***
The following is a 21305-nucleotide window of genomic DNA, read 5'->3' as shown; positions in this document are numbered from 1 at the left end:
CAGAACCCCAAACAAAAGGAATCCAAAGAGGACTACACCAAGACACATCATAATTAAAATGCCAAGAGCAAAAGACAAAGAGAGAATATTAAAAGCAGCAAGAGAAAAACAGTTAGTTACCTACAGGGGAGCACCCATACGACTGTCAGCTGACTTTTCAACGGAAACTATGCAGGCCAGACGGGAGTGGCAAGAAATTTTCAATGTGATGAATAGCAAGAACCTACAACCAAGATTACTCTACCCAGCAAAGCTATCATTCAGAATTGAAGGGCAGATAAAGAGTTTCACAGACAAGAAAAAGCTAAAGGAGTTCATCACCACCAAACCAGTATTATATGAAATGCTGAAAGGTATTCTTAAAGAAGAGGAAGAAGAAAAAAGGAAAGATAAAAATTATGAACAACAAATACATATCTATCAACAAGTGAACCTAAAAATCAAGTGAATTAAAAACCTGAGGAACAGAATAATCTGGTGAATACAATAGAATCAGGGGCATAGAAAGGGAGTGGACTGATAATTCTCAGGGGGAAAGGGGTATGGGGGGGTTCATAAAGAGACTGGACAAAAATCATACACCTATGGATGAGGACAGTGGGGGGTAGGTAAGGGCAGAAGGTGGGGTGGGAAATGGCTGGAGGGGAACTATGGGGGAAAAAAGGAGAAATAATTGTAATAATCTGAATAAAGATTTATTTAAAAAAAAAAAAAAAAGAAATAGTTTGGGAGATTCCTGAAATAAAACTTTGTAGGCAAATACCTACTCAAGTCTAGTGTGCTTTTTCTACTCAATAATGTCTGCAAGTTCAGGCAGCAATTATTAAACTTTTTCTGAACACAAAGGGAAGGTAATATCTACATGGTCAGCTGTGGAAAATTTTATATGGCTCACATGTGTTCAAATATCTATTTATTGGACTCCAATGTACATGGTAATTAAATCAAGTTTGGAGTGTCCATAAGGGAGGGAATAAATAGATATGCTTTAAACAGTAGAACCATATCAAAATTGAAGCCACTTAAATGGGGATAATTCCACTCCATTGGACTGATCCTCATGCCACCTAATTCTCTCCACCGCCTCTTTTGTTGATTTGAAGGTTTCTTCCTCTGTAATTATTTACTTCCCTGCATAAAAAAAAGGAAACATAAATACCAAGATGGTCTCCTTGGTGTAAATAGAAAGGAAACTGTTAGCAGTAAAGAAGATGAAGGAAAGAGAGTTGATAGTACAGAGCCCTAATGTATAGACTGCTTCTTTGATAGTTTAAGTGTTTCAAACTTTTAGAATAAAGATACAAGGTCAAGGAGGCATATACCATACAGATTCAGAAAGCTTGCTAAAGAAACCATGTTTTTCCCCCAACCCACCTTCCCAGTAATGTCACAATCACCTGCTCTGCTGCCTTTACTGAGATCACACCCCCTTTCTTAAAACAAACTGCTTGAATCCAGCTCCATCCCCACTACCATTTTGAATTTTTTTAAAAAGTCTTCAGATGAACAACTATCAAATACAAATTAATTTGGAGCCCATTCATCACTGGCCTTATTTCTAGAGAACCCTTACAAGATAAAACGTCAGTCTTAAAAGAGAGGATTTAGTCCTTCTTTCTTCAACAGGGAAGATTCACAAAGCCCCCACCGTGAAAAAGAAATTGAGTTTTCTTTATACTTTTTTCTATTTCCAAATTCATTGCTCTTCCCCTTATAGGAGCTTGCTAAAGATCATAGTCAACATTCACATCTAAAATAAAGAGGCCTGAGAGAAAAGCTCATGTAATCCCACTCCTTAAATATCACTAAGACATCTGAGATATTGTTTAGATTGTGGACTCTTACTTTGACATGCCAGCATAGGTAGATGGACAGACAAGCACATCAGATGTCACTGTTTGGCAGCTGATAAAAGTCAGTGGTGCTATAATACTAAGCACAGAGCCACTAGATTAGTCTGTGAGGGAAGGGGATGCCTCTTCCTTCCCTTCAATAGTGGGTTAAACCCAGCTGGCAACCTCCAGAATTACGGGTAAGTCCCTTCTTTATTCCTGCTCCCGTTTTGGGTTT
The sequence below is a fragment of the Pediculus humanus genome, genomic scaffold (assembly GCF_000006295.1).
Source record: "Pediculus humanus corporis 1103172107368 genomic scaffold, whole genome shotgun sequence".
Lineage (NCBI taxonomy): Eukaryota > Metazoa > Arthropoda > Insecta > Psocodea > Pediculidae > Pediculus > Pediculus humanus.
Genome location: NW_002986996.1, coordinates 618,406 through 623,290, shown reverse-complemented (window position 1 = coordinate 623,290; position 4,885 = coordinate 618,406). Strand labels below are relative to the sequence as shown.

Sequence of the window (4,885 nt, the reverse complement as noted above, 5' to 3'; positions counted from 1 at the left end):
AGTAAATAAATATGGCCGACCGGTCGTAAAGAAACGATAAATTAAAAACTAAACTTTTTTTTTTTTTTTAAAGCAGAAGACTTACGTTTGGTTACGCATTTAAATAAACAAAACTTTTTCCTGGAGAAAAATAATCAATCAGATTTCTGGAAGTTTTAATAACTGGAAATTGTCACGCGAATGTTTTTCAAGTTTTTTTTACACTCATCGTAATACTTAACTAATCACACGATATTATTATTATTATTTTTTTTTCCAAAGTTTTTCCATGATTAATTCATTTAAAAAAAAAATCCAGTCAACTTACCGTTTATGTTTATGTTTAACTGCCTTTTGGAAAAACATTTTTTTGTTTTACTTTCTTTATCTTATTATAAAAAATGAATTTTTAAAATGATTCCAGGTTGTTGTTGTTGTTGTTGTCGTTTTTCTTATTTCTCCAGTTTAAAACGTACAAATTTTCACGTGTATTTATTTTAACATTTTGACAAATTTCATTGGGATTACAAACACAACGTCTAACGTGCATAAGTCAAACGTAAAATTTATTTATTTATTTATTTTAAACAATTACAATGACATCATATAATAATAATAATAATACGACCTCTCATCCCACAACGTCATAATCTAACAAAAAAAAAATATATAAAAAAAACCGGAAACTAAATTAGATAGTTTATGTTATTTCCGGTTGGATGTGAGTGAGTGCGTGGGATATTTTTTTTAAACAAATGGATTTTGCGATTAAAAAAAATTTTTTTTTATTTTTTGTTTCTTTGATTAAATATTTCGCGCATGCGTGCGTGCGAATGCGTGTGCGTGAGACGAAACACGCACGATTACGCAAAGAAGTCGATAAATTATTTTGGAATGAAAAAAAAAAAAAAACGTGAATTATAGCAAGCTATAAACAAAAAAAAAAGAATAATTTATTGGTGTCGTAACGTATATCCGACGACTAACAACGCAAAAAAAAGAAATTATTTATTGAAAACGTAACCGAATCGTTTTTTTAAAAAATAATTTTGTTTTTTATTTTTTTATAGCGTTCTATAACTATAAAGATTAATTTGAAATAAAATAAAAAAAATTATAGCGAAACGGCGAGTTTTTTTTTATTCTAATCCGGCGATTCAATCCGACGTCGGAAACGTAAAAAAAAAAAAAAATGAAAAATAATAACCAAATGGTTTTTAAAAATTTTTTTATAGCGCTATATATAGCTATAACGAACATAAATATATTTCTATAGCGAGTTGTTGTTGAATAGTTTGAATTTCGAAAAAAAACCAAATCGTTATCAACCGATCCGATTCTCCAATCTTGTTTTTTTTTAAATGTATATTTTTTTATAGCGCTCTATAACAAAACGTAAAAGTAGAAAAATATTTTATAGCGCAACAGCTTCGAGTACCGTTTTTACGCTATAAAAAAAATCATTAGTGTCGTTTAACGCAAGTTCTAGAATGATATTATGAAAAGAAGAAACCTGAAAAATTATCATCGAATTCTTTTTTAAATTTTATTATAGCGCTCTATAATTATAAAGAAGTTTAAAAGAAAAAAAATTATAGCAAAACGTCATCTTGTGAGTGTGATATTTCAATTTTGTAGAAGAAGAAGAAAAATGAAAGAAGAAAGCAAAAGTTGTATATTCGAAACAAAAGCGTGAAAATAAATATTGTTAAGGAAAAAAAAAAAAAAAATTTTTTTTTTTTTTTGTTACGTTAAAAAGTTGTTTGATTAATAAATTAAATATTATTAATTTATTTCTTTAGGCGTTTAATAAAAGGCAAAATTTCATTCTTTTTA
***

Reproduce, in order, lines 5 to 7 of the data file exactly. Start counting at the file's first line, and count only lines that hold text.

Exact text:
Lineage (NCBI taxonomy): Eukaryota > Metazoa > Arthropoda > Insecta > Psocodea > Pediculidae > Pediculus > Pediculus humanus.
Genome location: NW_002986996.1, coordinates 618,406 through 623,290, shown reverse-complemented (window position 1 = coordinate 623,290; position 4,885 = coordinate 618,406). Strand labels below are relative to the sequence as shown.

Sequence of the window (4,885 nt, the reverse complement as noted above, 5' to 3'; positions counted from 1 at the left end):